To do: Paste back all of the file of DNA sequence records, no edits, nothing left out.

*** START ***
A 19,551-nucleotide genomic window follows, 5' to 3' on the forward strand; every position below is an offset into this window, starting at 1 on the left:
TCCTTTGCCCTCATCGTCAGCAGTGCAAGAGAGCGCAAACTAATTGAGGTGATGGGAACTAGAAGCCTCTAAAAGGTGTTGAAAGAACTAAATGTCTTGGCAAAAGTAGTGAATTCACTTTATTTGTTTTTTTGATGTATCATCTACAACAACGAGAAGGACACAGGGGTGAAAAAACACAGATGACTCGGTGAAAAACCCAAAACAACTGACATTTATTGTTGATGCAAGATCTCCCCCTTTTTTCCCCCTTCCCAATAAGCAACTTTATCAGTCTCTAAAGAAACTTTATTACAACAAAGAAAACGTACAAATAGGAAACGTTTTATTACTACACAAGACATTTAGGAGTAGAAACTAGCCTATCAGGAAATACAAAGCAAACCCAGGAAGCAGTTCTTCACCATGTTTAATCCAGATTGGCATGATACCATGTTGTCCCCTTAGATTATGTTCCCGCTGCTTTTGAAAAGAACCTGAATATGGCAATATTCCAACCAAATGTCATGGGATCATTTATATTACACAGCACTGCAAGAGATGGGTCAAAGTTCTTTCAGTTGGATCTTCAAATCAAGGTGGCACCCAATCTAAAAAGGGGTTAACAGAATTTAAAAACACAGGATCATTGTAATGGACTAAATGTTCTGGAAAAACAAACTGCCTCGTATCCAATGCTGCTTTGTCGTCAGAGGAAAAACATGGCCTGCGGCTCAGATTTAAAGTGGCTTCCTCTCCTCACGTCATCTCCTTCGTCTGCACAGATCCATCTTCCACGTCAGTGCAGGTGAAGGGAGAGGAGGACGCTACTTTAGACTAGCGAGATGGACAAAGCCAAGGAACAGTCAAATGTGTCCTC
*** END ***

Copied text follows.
A 19,551-nucleotide genomic window follows, 5' to 3' on the forward strand; every position below is an offset into this window, starting at 1 on the left:
TCCTTTGCCCTCATCGTCAGCAGTGCAAGAGAGCGCAAACTAATTGAGGTGATGGGAACTAGAAGCCTCTAAAAGGTGTTGAAAGAACTAAATGTCTTGGCAAAAGTAGTGAATTCACTTTATTTGTTTTTTTGATGTATCATCTACAACAACGAGAAGGACACAGGGGTGAAAAAACACAGATGACTCGGTGAAAAACCCAAAACAACTGACATTTATTGTTGATGCAAGATCTCCCCCTTTTTTCCCCCTTCCCAATAAGCAACTTTATCAGTCTCTAAAGAAACTTTATTACAACAAAGAAAACGTACAAATAGGAAACGTTTTATTACTACACAAGACATTTAGGAGTAGAAACTAGCCTATCAGGAAATACAAAGCAAACCCAGGAAGCAGTTCTTCACCATGTTTAATCCAGATTGGCATGATACCATGTTGTCCCCTTAGATTATGTTCCCGCTGCTTTTGAAAAGAACCTGAATATGGCAATATTCCAACCAAATGTCATGGGATCATTTATATTACACAGCACTGCAAGAGATGGGTCAAAGTTCTTTCAGTTGGATCTTCAAATCAAGGTGGCACCCAATCTAAAAAGGGGTTAACAGAATTTAAAAACACAGGATCATTGTAATGGACTAAATGTTCTGGAAAAACAAACTGCCTCGTATCCAATGCTGCTTTGTCGTCAGAGGAAAAACATGGCCTGCGGCTCAGATTTAAAGTGGCTTCCTCTCCTCACGTCATCTCCTTCGTCTGCACAGATCCATCTTCCACGTCAGTGCAGGTGAAGGGAGAGGAGGACGCTACTTTAGACTAGCGAGATGGACAAAGCCAAGGAACAGTCAAATGTGTCCTC